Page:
Mr. Come: --That is what I'm talking about, and that is exactly what has happened in many forms and is happening today--
Unidentified Justice: But what about the situation--
Mr. Come: --in the rubber industry and in the auto industry.
Unidentified Justice: --Well, I was going to ask, what about the... maybe I'm wrong about the facts, but didn't Ford cut, close down, permanently close down its Mahwah plant and let some 4,000 employees go?
Mr. Come: It did.
Unidentified Justice: Now, was there any negotiation with Ford about the closure of that plant?
Mr. Come: I don't know about that plant, but there are instances which we have set out in our brief where in the rubber industry and in other auto plants, UAW and Chrysler, for example, before the loan guarantee statute was enacted, did bargain about the decision in advance, and as a result of that bargaining the union did agree to take wage cuts, defer pension accruals, defer cost of living increases, with the result that the plant was able to continue operating.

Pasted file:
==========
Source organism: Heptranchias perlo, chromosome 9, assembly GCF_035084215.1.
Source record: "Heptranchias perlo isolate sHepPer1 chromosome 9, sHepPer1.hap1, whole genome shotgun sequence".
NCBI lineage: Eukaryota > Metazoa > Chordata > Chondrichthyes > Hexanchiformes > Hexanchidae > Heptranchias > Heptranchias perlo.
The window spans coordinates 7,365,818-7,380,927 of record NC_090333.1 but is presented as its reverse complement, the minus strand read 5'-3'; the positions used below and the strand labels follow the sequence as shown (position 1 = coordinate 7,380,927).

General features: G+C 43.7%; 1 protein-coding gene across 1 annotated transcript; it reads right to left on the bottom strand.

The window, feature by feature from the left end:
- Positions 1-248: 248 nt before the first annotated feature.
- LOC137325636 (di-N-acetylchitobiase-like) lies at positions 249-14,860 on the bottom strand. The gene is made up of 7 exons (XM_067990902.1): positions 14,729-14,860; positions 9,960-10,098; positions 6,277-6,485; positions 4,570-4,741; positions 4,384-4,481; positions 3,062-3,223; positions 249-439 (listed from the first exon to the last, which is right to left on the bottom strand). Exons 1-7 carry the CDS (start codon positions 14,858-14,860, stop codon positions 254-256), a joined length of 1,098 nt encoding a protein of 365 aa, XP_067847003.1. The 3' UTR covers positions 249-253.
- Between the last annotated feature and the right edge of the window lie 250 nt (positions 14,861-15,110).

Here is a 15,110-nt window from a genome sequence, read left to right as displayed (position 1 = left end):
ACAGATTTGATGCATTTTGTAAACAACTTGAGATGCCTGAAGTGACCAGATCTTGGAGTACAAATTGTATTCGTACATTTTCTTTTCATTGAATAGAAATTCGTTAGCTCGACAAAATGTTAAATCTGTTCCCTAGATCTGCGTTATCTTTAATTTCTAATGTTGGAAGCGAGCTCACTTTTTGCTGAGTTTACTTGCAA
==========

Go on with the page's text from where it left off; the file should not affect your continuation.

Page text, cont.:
Unidentified Justice: Mr. Come, perhaps you can't answer this in just a word but are you defending the court of appeals opinion here or are you furthering Board's view, or both?
The court of appeals didn't sustain the Board's rule, did it?
Mr. Come: Well, I think that the court did.
Unidentified Justice: Well, it sustained on the judgment, maybe, but the Board's rule is more of a per se rule than the court of appeals would agree to, isn't it?
Mr. Come: --No, I don't think so.
The Board's position, and I should point out that this is a position that has evolved over time and--
Unidentified Justice: This is your so-called Ozark rule, is that it?
Mr. Come: --Well, it's the Ozark rule as modified in the light of cases subsequent to--
Unidentified Justice: In the light of subsequent elections.
--I will put it to you this way.
Does the court of appeals view of the law satisfy the Board completely?
Mr. Come: --I think it would; I think it would.